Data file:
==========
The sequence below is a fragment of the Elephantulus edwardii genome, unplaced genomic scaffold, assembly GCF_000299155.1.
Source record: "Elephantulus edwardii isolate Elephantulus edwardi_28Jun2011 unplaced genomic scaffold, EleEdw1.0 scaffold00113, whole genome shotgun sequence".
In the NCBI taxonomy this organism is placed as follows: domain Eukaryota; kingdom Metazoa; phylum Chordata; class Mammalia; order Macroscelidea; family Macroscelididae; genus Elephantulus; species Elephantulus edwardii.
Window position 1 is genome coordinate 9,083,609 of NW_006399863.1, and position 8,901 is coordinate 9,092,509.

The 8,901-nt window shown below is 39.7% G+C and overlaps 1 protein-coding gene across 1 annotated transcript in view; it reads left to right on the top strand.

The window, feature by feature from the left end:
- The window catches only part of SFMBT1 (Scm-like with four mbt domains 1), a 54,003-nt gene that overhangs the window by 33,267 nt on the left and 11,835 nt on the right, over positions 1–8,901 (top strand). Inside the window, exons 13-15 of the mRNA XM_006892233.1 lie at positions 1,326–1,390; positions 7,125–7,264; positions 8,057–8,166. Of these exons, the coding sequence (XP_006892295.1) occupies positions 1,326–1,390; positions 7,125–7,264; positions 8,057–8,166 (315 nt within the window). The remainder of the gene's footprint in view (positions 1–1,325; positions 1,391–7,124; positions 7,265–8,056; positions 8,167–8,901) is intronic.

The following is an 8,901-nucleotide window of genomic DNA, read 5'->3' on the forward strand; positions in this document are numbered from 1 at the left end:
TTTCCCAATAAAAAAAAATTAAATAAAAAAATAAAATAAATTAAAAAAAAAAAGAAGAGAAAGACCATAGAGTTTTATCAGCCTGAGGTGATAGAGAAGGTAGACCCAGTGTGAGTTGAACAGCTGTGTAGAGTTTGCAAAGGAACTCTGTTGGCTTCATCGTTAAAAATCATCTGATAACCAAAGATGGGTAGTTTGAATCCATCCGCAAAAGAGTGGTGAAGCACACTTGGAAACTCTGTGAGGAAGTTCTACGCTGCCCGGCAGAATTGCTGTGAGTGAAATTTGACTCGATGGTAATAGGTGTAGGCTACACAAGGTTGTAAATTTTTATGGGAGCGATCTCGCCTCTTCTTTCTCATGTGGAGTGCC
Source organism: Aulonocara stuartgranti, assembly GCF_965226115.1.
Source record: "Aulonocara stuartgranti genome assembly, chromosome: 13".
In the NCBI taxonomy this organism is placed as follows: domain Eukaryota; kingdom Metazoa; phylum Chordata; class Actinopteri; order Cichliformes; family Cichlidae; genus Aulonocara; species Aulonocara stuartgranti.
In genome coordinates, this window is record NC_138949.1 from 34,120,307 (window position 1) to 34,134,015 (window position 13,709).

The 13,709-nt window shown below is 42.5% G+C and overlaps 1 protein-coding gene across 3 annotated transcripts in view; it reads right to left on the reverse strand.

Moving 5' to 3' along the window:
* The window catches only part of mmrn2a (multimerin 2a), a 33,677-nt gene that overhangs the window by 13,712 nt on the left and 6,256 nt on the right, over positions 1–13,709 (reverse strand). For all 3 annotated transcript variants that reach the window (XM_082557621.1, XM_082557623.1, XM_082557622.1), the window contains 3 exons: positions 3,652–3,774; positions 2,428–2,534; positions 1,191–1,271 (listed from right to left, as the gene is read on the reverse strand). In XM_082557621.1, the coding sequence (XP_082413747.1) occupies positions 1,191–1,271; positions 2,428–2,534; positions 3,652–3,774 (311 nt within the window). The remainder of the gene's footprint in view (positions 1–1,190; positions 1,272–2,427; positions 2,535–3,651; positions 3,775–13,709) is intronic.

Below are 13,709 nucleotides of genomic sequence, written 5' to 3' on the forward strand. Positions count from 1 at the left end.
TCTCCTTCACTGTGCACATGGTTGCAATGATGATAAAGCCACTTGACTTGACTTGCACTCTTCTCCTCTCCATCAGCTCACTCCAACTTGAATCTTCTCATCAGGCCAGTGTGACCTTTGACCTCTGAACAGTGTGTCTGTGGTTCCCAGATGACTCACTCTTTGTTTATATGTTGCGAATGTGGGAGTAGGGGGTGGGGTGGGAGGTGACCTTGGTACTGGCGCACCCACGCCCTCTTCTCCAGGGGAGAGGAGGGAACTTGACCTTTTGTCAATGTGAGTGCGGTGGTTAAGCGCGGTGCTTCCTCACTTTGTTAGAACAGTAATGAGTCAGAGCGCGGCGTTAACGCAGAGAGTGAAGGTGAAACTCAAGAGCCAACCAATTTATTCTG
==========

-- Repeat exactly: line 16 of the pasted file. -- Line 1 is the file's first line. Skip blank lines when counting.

* The window catches only part of mmrn2a (multimerin 2a), a 33,677-nt gene that overhangs the window by 13,712 nt on the left and 6,256 nt on the right, over positions 1–13,709 (reverse strand). For all 3 annotated transcript variants that reach the window (XM_082557621.1, XM_082557623.1, XM_082557622.1), the window contains 3 exons: positions 3,652–3,774; positions 2,428–2,534; positions 1,191–1,271 (listed from right to left, as the gene is read on the reverse strand). In XM_082557621.1, the coding sequence (XP_082413747.1) occupies positions 1,191–1,271; positions 2,428–2,534; positions 3,652–3,774 (311 nt within the window). The remainder of the gene's footprint in view (positions 1–1,190; positions 1,272–2,427; positions 2,535–3,651; positions 3,775–13,709) is intronic.